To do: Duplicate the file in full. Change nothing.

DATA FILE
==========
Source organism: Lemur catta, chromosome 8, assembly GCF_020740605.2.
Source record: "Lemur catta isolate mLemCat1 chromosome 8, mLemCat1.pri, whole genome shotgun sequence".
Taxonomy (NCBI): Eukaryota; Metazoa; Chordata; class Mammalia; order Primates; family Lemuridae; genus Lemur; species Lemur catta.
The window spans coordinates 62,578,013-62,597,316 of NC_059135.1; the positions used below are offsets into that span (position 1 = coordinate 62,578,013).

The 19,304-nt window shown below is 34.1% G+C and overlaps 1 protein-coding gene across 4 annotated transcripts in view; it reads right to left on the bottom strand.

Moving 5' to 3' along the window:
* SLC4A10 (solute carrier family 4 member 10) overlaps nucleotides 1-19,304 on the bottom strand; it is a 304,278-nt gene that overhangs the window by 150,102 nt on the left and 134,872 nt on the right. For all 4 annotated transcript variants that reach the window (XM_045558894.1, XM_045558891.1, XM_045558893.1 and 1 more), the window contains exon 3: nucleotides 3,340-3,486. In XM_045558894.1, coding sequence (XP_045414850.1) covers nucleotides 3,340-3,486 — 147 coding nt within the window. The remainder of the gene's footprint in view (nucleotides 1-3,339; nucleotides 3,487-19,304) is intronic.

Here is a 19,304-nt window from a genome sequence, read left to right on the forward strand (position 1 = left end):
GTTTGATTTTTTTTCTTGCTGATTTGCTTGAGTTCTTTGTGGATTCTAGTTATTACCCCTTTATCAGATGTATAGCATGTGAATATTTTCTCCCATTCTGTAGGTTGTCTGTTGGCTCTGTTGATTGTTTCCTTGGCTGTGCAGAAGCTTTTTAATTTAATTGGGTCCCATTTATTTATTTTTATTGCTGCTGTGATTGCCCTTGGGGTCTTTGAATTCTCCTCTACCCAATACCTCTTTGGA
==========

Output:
Source organism: Lemur catta, chromosome 8, assembly GCF_020740605.2.
Source record: "Lemur catta isolate mLemCat1 chromosome 8, mLemCat1.pri, whole genome shotgun sequence".
Taxonomy (NCBI): Eukaryota; Metazoa; Chordata; class Mammalia; order Primates; family Lemuridae; genus Lemur; species Lemur catta.
The window spans coordinates 62,578,013-62,597,316 of NC_059135.1; the positions used below are offsets into that span (position 1 = coordinate 62,578,013).

The 19,304-nt window shown below is 34.1% G+C and overlaps 1 protein-coding gene across 4 annotated transcripts in view; it reads right to left on the bottom strand.

Moving 5' to 3' along the window:
* SLC4A10 (solute carrier family 4 member 10) overlaps nucleotides 1-19,304 on the bottom strand; it is a 304,278-nt gene that overhangs the window by 150,102 nt on the left and 134,872 nt on the right. For all 4 annotated transcript variants that reach the window (XM_045558894.1, XM_045558891.1, XM_045558893.1 and 1 more), the window contains exon 3: nucleotides 3,340-3,486. In XM_045558894.1, coding sequence (XP_045414850.1) covers nucleotides 3,340-3,486 — 147 coding nt within the window. The remainder of the gene's footprint in view (nucleotides 1-3,339; nucleotides 3,487-19,304) is intronic.

Here is a 19,304-nt window from a genome sequence, read left to right on the forward strand (position 1 = left end):
GTTTGATTTTTTTTCTTGCTGATTTGCTTGAGTTCTTTGTGGATTCTAGTTATTACCCCTTTATCAGATGTATAGCATGTGAATATTTTCTCCCATTCTGTAGGTTGTCTGTTGGCTCTGTTGATTGTTTCCTTGGCTGTGCAGAAGCTTTTTAATTTAATTGGGTCCCATTTATTTATTTTTATTGCTGCTGTGATTGCCCTTGGGGTCTTTGAATTCTCCTCTACCCAATACCTCTTTGGA